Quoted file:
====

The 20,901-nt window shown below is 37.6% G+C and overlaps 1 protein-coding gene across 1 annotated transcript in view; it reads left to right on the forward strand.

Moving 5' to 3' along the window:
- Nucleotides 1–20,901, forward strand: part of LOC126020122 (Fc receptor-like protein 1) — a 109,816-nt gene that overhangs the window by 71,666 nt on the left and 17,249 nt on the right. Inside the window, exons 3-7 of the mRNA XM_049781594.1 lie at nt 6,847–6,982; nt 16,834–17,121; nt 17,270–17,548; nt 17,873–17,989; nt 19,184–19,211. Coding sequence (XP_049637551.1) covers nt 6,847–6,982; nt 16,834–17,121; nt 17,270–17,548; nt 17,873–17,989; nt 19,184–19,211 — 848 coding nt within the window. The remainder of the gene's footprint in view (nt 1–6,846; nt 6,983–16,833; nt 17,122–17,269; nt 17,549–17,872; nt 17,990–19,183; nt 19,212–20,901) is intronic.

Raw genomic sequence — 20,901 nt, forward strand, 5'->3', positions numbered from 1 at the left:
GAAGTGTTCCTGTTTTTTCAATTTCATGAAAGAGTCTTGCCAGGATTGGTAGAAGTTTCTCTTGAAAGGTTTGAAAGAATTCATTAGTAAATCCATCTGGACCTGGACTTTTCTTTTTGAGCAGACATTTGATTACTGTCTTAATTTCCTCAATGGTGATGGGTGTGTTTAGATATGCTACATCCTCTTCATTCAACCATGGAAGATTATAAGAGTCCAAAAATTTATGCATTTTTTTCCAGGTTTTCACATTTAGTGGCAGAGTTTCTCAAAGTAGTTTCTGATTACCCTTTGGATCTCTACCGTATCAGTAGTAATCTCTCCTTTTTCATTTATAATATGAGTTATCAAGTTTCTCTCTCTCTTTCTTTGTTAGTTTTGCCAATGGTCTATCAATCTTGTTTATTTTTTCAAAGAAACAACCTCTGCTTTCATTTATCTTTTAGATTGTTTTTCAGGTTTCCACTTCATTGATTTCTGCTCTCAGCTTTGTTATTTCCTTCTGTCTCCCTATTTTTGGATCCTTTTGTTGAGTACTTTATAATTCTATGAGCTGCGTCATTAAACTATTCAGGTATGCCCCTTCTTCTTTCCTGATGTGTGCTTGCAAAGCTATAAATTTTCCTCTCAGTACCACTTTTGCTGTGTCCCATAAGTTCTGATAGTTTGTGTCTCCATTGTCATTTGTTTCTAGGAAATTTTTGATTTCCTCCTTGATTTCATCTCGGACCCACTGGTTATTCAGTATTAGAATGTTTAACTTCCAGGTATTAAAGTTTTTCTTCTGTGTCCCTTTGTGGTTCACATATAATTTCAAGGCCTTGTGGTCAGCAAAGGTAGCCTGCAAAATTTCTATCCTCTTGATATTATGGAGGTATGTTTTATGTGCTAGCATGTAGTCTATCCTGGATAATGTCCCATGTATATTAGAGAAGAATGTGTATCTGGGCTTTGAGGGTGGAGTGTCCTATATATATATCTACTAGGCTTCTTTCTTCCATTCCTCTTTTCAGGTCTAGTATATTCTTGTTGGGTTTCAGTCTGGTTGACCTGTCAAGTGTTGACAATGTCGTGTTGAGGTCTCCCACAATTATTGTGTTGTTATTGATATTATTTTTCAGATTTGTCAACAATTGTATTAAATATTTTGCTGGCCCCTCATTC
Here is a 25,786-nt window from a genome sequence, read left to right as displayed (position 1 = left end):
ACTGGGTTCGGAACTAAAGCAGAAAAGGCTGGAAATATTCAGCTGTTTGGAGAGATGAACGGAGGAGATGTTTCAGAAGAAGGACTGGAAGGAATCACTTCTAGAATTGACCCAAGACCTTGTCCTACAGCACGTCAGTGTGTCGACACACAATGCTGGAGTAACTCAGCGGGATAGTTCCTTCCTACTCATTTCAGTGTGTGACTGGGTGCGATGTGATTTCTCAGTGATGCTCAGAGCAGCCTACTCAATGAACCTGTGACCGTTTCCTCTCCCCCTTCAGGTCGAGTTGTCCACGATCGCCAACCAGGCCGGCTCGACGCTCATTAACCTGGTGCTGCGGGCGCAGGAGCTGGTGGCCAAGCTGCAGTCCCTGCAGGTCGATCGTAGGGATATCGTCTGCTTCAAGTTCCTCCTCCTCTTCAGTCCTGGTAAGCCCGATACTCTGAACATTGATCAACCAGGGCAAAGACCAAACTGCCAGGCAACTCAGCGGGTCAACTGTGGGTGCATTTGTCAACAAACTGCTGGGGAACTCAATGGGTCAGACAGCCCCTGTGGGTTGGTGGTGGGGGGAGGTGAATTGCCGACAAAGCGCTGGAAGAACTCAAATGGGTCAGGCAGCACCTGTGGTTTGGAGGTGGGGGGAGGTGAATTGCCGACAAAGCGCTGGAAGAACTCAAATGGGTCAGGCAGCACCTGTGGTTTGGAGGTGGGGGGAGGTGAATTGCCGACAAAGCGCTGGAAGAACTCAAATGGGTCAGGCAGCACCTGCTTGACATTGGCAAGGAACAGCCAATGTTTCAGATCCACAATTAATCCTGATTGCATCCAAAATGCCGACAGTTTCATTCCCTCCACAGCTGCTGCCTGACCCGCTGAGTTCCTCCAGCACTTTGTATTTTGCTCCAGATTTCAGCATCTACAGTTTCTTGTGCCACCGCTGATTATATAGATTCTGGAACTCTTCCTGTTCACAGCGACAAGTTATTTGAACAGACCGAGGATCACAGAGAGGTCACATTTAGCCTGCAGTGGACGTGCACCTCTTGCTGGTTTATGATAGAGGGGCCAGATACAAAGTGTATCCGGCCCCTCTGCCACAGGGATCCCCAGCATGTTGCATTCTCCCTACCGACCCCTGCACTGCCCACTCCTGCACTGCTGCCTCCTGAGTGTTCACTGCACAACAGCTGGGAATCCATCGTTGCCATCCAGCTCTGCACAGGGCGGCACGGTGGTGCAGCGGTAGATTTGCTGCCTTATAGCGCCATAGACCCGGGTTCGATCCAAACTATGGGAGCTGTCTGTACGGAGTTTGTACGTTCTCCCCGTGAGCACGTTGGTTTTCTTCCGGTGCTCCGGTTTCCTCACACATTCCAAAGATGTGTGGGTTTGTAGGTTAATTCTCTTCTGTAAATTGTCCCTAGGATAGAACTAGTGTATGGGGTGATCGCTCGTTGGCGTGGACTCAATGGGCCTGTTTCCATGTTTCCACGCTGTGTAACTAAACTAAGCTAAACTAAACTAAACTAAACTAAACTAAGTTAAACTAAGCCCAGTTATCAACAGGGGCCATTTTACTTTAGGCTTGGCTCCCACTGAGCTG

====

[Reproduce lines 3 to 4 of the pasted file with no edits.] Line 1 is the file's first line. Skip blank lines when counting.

- Nucleotides 1–20,901, forward strand: part of LOC126020122 (Fc receptor-like protein 1) — a 109,816-nt gene that overhangs the window by 71,666 nt on the left and 17,249 nt on the right. Inside the window, exons 3-7 of the mRNA XM_049781594.1 lie at nt 6,847–6,982; nt 16,834–17,121; nt 17,270–17,548; nt 17,873–17,989; nt 19,184–19,211. Coding sequence (XP_049637551.1) covers nt 6,847–6,982; nt 16,834–17,121; nt 17,270–17,548; nt 17,873–17,989; nt 19,184–19,211 — 848 coding nt within the window. The remainder of the gene's footprint in view (nt 1–6,846; nt 6,983–16,833; nt 17,122–17,269; nt 17,549–17,872; nt 17,990–19,183; nt 19,212–20,901) is intronic.

Raw genomic sequence — 20,901 nt, forward strand, 5'->3', positions numbered from 1 at the left: